When Beninese community leader Simon Gnansounou was first approached by volunteers from the Association Beninoise pour la Promotion de la Famille (ABPF) seeking support to provide abortion-related information and care in the town of Cocotomey-La Paix, he was sceptical. “I thought that it was to organize depravity,” the gregarious economist said at his small home office, surrounded by textbooks. “I was a bit suspicious at first!”
Gnansounou, a highly respected figure in this close-knit neighbourhood, changed his mind after persistent attempts by young volunteers to reassure him they wanted to stop young girls from risking injury and death due to unsafe abortion. “The first goal is actually to help the young girls not to get pregnant,” he added. “It’s a project for social development, and I am all for that.”
Men like Gnansounou are vital in ABPF’s work to fight abortion stigma in Benin, where 19 percent of births are unplanned and the rate of contraceptive use is around 9 percent of the population, according to the Guttmacher Institute.
Stigma stops young women from seeking safe abortions and pushes them into the hands of unregulated witchdoctors or advice from friends without medical training. But support from partners, fathers and brothers is making a huge difference, even if they are nervous about discussing sexuality, which remains a taboo subject in Beninese families. “I have four daughters. I have never had the courage to talk about this with them,” Gnansounou said, shaking his head. “This is another chance, a chance that we cannot miss.”
Student for change
Amour, 21, is a student at the University of Abomey-Calavi and a self-declared former “player”. “I started having sex really young. When I was around 12,” he said. “My parents left me to work things out for myself. I had a lot of partners and we didn’t use condoms. I had no idea about that,” Amour adds.
After joining the Young People’s Action Movement, which advocates for reproductive rights among people aged 10-25, Amour decided to abstain for sex for two years as he absorbed material about abortion, stigma and contraception on campus.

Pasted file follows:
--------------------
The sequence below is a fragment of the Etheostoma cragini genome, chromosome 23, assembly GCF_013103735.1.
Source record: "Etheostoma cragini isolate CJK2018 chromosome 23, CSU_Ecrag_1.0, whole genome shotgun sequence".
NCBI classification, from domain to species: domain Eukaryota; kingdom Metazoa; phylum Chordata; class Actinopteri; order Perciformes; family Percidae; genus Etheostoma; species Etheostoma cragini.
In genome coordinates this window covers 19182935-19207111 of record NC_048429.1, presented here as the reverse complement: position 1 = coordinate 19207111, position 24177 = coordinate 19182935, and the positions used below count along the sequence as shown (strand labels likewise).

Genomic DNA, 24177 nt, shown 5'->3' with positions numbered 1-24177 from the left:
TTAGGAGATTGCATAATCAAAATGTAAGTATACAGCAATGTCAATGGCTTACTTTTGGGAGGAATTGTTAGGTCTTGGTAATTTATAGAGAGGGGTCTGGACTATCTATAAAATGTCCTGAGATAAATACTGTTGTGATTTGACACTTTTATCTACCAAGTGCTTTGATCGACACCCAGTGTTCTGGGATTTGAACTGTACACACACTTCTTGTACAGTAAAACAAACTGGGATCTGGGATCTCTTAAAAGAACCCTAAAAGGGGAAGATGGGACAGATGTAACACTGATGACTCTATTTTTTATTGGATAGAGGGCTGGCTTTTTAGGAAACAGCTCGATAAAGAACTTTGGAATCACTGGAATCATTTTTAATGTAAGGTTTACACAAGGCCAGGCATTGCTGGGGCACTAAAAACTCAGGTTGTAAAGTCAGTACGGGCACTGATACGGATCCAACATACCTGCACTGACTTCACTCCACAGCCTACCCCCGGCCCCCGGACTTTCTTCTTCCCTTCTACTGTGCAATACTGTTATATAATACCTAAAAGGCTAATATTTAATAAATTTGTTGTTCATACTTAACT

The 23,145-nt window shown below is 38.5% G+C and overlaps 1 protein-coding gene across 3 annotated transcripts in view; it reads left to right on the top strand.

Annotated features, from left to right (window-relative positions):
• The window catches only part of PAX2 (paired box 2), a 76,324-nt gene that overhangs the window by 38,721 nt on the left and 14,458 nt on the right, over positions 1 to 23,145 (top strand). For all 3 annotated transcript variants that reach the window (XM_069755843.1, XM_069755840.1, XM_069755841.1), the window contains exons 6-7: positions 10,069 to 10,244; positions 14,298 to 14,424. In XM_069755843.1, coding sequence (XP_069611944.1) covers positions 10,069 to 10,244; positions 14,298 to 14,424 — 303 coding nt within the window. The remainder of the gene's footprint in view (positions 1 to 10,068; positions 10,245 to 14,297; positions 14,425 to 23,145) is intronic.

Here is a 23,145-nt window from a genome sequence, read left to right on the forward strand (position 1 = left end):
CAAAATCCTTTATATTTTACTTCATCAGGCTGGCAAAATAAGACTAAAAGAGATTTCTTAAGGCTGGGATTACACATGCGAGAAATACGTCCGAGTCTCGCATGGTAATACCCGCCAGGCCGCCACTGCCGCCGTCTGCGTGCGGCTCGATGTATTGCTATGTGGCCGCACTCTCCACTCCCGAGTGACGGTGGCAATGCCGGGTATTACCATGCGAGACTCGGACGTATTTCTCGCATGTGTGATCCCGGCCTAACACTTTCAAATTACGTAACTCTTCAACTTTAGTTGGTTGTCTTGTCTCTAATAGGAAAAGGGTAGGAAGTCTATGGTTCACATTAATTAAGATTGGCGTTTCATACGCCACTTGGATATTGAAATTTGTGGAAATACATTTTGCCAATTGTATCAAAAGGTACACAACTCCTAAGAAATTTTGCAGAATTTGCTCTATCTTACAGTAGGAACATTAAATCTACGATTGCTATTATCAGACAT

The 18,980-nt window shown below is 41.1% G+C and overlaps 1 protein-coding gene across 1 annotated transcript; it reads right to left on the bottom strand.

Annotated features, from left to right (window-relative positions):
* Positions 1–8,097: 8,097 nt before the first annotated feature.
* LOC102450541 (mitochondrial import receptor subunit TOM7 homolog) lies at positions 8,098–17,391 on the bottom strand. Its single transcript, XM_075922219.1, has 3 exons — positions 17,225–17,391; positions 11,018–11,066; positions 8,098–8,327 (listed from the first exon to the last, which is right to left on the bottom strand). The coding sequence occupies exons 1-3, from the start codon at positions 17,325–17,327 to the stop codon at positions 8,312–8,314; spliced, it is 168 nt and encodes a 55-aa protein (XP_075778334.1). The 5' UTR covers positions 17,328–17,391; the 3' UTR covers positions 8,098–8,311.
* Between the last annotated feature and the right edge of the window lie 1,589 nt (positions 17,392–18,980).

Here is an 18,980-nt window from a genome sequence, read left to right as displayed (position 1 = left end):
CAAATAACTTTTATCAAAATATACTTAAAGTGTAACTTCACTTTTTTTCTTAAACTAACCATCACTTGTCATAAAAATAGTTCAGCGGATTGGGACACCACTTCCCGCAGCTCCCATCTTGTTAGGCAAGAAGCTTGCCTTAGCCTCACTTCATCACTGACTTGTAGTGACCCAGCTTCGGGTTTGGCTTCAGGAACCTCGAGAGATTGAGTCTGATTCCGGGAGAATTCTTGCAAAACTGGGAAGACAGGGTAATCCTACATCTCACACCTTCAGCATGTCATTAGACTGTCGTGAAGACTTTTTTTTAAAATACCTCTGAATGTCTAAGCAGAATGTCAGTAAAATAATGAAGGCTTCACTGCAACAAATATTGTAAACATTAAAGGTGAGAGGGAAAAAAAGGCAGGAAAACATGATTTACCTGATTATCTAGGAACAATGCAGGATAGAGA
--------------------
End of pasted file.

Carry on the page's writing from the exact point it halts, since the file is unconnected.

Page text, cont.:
When a friend confided that she was pregnant after he noticed her vomiting - the first signs of morning sickness - Amour offered his support. “Her friends told her to take laxatives and other products, to put things in her vagina, to wash with hot water, to move about a lot,” Amour said, shaking his head.
“Thanks to the Youth and Abortion Stigma Project, I had benefited from training on how to talk to girls if they came to ask about abortion.”
The student tried to act as a mediator with her family when she struck up the courage to tell her parents. “Her mum hit her when she told her she was pregnant,” he recalled. “She accused me of giving her bad advice.”
Amour says he uses condoms with his own partner and feels freer to discuss sexuality than when he was younger. “When we talk about abortion in Africa, and especially in Benin, it’s something people don’t want to hear about. It’s not well seen,” he admits. That hasn’t stopped him from joining community outreach sessions in and around the capital, Cotonou, where he educates school children and young apprentices on their right to choose.
For Kader, a 26-year-old ABPF youth champion, the effects of unsafe abortion and struggles with unintended pregnancy were “part of everyday life” in his neighbourhood. “A lot of young women I know got pregnant very early,” says Kader, who acts as a link between young people in schools and workplaces and the Association Beninoise pour la Promotion de la Famille (ABPF), in Cotonou. “I know people who have died because of unsafe abortion,” he adds, speaking at ABPF’s centre dedicated to young people, while organising a Twitter discussion focused on stigmatization.
Before joining ABPF’s youth movement in 2011, he admits, he was quick to judge classmates and girls he knew who got pregnant early. Spending the greater part of his twenties learning of the effects of marginalizing young women in this way left him feeling a little ashamed.
“The people I judged in the past made me think about my own behaviour, especially towards one female friend,” Kader explains, as volunteers began drifting in to the courtyard. When his aunt had an abortion, it quickly became public knowledge in the neighbourhood, and he remembers how she was treated. “She had a lot of problems. Everyone taunted her”.
The day after a Twitter session at a school event, Kader gently argues with a teacher who says girls at his school are getting pregnant deliberately, so they can bunk off. Kader asks the group to think about decision making and family support, and how they might act differently if they had full ownership of their choices.
“We can avoid so much of it if people have the right information.” Kader adds.